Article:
The Editing Conundrum

I’ve seen the question posed (in various forms) on social media sites that writers frequent. “I just finished writing my story. Can I send it ‘as is’ to my editor?” Or it might be something like, “How much editing do I need to do before I send my story to beta readers?” A writer may consider the story done when the last sentence is typed, but let’s explore some practical, cost-saving steps that are worth taking before handing off a finished story to anyone.

Proof, Proof, and Proof Again!

I run my stories through a gauntlet of proofing processes. After the initial spelling and grammar check (more about this a bit later), I do a search to see if a particular word has been used too many times. You may already have a suspect word, or you can read a few chapters and see if one pops up more than it should. (My characters tend to sigh a lot.) Now is a great time to find synonyms or re-structure a sentence to reduce the use of that word.

That grammar check I mentioned? Don’t believe it entirely. I’ve found instances where the grammar was correct, but the sentence didn’t make sense with the word I mis-typed or wrote by mistake.

The Find and Replace function is not always your best friend! Sure, it may replace what you intended, but it may also pull out parts of words and replace them with something that makes no sense at all. Sure, it’s tedious, but I use the Find function and go in, one-by-one, and check to ensure what I wrote was correct or change it. You may have other writing apps that help with word choices, so use what works best for you and will give you the most accurate results.

Hard Copy and Pen

I apologize to the trees (and vow to shred/recycle) as I wait for my story to be printed. I ask for two-sided to save paper, pull out my red pen, and settle in for multiple readings. The first time, I try to read through as if I’ve just purchased the book (I assume the role of reader). I want to see how the story flows, if I get hung up or bogged down, or if I have unanswered questions. Note them with that red pen, take a break, and begin again.

This time (you might want to change ink colors or use a highlighter), I look for sentence flow, length, and spelling or plot errors. You might find one of those grammar check corrections I mentioned earlier, and you may discover that in the first chapter your character had green eyes, but in chapter three you said they were blue. Your readers will call you out, so make sure your plot points and character traits are accurate and consistent.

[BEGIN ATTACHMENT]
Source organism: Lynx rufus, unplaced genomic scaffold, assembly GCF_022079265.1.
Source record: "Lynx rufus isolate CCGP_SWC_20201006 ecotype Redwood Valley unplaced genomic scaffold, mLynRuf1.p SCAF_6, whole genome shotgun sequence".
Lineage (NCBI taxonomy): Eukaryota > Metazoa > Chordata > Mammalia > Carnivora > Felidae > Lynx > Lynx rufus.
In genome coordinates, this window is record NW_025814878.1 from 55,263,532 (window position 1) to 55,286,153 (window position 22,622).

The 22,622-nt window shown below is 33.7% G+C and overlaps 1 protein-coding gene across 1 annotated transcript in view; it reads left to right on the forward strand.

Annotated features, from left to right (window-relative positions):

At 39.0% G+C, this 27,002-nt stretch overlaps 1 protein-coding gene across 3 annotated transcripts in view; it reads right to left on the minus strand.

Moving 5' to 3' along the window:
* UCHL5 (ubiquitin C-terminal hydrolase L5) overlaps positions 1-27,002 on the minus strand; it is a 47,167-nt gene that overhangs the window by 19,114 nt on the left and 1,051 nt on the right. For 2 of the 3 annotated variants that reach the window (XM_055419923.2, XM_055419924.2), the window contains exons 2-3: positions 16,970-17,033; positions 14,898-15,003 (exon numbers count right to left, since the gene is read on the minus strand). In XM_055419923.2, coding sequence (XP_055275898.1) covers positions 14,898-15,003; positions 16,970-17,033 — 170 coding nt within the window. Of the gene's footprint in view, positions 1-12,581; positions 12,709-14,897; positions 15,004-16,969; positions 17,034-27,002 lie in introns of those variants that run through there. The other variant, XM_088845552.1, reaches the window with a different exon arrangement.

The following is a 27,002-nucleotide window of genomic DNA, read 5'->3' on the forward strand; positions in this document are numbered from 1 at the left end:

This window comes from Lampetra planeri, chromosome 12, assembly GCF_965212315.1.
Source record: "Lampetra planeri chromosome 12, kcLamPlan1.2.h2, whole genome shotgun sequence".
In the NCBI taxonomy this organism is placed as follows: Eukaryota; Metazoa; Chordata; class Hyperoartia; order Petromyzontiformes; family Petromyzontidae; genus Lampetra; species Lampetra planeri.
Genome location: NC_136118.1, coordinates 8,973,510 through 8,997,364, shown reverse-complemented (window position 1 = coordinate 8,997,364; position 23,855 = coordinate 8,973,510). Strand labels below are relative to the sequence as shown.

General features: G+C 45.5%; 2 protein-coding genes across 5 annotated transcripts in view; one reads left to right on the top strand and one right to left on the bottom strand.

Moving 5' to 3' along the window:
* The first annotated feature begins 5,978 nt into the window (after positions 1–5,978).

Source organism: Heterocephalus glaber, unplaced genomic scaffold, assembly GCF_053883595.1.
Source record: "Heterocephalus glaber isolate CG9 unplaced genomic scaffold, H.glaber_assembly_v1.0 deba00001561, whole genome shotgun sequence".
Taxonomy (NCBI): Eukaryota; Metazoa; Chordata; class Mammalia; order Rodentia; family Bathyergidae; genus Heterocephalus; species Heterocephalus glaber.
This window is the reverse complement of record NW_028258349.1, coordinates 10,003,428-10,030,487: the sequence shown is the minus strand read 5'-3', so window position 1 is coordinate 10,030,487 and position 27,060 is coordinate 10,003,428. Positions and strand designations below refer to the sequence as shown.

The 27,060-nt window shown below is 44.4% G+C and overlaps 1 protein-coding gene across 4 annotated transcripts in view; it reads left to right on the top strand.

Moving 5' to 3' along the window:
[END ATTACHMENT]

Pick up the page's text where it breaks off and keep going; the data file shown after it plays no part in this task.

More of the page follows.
Another read through might cover just chapter endings and beginnings. Are the endings compelling enough to make the reader want to turn the page? Are the beginnings where you want them to be? Sometimes a chapter beginning is a great place to let time pass and move the story along.

Back to the Screen

After multiple readings and markups, I go back to the computer and make my edits to the online version. As I’m doing this, I inevitably find other areas that need fixing–a better word choice or a re-write of a sentence, paragraph, etc.

The bottom line/what I’m trying to accomplish is to try and make my story as perfect as I can before handing it off to anyone. Sure, there will be edits to make after your beta readers and editor have a go at it–that’s to be expected. But the goal is to have the requested edits be about a plot point or feeling the story imparts rather than the fact that you mis-spelled fascination three times and didn’t bother correcting it. Spend your money wisely when using the time and talents of dedicated readers and editors by giving them your best version. Give them the best story you have at that point–they will appreciate the time and effort you invested. So will you.

Image credit: Anne K. Hawkinson


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